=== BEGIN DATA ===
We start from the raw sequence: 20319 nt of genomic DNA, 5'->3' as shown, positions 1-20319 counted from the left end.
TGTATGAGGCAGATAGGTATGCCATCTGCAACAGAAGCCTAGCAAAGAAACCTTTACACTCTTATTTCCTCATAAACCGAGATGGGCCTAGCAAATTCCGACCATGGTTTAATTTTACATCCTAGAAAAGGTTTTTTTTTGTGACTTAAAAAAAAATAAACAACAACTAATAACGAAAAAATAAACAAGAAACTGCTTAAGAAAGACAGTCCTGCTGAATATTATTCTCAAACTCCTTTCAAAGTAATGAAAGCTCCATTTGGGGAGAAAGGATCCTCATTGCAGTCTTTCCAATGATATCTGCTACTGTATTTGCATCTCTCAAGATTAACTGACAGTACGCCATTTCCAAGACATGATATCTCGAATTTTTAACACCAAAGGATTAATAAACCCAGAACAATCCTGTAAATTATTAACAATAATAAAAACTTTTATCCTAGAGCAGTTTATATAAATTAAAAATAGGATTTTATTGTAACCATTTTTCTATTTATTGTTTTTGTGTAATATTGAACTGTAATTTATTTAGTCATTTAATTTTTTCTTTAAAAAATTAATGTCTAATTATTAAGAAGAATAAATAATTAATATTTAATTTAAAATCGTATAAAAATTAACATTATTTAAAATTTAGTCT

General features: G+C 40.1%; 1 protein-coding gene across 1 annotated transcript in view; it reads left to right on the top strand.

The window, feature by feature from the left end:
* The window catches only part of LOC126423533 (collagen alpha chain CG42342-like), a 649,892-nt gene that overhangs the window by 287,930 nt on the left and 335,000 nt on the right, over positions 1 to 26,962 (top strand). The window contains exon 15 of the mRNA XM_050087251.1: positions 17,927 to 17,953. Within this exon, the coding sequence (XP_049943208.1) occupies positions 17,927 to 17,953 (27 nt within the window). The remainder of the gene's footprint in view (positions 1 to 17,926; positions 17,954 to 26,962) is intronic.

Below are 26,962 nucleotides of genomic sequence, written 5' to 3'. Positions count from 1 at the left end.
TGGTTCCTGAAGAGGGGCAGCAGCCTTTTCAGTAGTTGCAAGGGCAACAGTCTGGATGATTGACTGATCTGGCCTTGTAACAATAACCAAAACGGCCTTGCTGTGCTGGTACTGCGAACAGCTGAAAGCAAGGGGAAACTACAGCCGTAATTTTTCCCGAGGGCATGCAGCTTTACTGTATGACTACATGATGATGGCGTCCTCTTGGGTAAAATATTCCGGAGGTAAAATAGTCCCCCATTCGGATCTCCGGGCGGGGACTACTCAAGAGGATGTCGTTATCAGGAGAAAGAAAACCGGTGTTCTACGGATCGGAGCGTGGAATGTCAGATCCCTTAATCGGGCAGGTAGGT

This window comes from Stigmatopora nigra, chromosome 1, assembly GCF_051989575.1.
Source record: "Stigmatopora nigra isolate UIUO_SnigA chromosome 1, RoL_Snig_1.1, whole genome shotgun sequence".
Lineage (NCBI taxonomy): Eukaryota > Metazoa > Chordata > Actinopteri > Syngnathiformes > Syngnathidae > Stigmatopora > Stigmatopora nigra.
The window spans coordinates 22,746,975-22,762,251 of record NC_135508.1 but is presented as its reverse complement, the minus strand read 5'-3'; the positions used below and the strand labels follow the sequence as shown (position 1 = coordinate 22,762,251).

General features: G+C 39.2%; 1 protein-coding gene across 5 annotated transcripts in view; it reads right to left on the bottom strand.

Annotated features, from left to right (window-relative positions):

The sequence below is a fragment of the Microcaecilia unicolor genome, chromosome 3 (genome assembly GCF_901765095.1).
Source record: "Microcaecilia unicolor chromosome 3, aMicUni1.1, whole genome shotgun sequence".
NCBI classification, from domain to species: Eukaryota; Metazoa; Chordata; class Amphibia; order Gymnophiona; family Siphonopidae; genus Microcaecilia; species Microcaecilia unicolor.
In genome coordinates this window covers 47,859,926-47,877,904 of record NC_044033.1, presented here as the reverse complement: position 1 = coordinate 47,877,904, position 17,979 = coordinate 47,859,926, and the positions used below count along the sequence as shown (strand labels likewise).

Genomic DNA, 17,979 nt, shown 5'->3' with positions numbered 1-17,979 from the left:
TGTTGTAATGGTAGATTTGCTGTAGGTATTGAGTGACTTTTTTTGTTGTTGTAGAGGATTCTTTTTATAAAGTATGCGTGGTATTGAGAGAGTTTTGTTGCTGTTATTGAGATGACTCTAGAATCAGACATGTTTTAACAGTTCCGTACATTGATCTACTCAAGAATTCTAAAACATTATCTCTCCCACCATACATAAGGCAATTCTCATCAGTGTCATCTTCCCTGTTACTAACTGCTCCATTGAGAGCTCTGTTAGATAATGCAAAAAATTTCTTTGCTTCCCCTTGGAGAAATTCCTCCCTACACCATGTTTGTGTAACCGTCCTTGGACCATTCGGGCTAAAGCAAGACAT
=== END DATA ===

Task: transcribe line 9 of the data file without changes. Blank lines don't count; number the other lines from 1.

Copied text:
Source record: "Stigmatopora nigra isolate UIUO_SnigA chromosome 1, RoL_Snig_1.1, whole genome shotgun sequence".